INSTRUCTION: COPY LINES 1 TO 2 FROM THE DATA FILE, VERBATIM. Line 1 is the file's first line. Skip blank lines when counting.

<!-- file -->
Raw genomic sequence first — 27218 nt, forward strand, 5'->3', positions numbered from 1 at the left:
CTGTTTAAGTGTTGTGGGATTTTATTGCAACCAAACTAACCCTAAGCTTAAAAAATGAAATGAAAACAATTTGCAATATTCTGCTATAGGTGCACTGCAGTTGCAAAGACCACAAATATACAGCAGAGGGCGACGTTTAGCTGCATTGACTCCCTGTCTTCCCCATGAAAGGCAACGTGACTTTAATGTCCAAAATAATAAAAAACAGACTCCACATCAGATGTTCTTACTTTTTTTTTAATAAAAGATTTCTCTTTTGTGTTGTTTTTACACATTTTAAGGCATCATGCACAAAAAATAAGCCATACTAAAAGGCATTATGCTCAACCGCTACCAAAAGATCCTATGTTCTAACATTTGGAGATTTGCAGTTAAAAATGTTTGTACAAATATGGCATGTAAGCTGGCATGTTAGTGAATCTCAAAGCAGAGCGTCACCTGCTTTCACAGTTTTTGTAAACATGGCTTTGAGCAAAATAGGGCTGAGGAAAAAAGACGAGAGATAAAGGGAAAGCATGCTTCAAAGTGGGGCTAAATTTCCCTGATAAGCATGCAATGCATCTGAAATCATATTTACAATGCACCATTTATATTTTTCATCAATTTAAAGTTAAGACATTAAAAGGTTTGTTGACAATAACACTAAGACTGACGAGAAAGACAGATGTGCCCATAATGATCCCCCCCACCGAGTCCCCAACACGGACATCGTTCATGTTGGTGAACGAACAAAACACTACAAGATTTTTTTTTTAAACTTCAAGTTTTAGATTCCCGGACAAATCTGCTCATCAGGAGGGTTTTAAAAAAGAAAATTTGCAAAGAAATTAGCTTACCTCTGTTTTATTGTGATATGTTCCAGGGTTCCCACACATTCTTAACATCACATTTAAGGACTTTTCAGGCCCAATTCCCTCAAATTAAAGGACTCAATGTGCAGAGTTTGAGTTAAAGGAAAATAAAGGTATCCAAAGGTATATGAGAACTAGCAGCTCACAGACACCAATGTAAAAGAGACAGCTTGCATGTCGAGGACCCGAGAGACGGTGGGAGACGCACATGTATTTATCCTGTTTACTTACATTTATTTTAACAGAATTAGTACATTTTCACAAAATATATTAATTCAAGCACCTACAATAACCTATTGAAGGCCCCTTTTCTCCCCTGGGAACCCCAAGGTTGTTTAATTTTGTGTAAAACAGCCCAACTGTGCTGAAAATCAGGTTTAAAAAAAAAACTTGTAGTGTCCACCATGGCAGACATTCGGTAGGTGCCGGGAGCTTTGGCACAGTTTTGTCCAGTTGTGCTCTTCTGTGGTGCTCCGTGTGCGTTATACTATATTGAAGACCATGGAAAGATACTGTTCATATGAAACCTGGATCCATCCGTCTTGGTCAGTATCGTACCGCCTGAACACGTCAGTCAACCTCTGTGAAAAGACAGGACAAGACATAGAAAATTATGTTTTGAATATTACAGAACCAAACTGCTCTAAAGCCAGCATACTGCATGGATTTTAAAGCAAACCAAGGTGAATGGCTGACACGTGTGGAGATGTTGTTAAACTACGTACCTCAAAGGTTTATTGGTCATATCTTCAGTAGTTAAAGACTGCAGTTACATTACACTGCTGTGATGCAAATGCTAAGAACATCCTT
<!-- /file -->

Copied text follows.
Raw genomic sequence first — 27218 nt, forward strand, 5'->3', positions numbered from 1 at the left:
CTGTTTAAGTGTTGTGGGATTTTATTGCAACCAAACTAACCCTAAGCTTAAAAAATGAAATGAAAACAATTTGCAATATTCTGCTATAGGTGCACTGCAGTTGCAAAGACCACAAATATACAGCAGAGGGCGACGTTTAGCTGCATTGACTCCCTGTCTTCCCCATGAAAGGCAACGTGACTTTAATGTCCAAAATAATAAAAAACAGACTCCACATCAGATGTTCTTACTTTTTTTTTAATAAAAGATTTCTCTTTTGTGTTGTTTTTACACATTTTAAGGCATCATGCACAAAAAATAAGCCATACTAAAAGGCATTATGCTCAACCGCTACCAAAAGATCCTATGTTCTAACATTTGGAGATTTGCAGTTAAAAATGTTTGTACAAATATGGCATGTAAGCTGGCATGTTAGTGAATCTCAAAGCAGAGCGTCACCTGCTTTCACAGTTTTTGTAAACATGGCTTTGAGCAAAATAGGGCTGAGGAAAAAAGACGAGAGATAAAGGGAAAGCATGCTTCAAAGTGGGGCTAAATTTCCCTGATAAGCATGCAATGCATCTGAAATCATATTTACAATGCACCATTTATATTTTTCATCAATTTAAAGTTAAGACATTAAAAGGTTTGTTGACAATAACACTAAGACTGACGAGAAAGACAGATGTGCCCATAATGATCCCCCCCACCGAGTCCCCAACACGGACATCGTTCATGTTGGTGAACGAACAAAACACTACAAGATTTTTTTTTTAAACTTCAAGTTTTAGATTCCCGGACAAATCTGCTCATCAGGAGGGTTTTAAAAAAGAAAATTTGCAAAGAAATTAGCTTACCTCTGTTTTATTGTGATATGTTCCAGGGTTCCCACACATTCTTAACATCACATTTAAGGACTTTTCAGGCCCAATTCCCTCAAATTAAAGGACTCAATGTGCAGAGTTTGAGTTAAAGGAAAATAAAGGTATCCAAAGGTATATGAGAACTAGCAGCTCACAGACACCAATGTAAAAGAGACAGCTTGCATGTCGAGGACCCGAGAGACGGTGGGAGACGCACATGTATTTATCCTGTTTACTTACATTTATTTTAACAGAATTAGTACATTTTCACAAAATATATTAATTCAAGCACCTACAATAACCTATTGAAGGCCCCTTTTCTCCCCTGGGAACCCCAAGGTTGTTTAATTTTGTGTAAAACAGCCCAACTGTGCTGAAAATCAGGTTTAAAAAAAAAACTTGTAGTGTCCACCATGGCAGACATTCGGTAGGTGCCGGGAGCTTTGGCACAGTTTTGTCCAGTTGTGCTCTTCTGTGGTGCTCCGTGTGCGTTATACTATATTGAAGACCATGGAAAGATACTGTTCATATGAAACCTGGATCCATCCGTCTTGGTCAGTATCGTACCGCCTGAACACGTCAGTCAACCTCTGTGAAAAGACAGGACAAGACATAGAAAATTATGTTTTGAATATTACAGAACCAAACTGCTCTAAAGCCAGCATACTGCATGGATTTTAAAGCAAACCAAGGTGAATGGCTGACACGTGTGGAGATGTTGTTAAACTACGTACCTCAAAGGTTTATTGGTCATATCTTCAGTAGTTAAAGACTGCAGTTACATTACACTGCTGTGATGCAAATGCTAAGAACATCCTT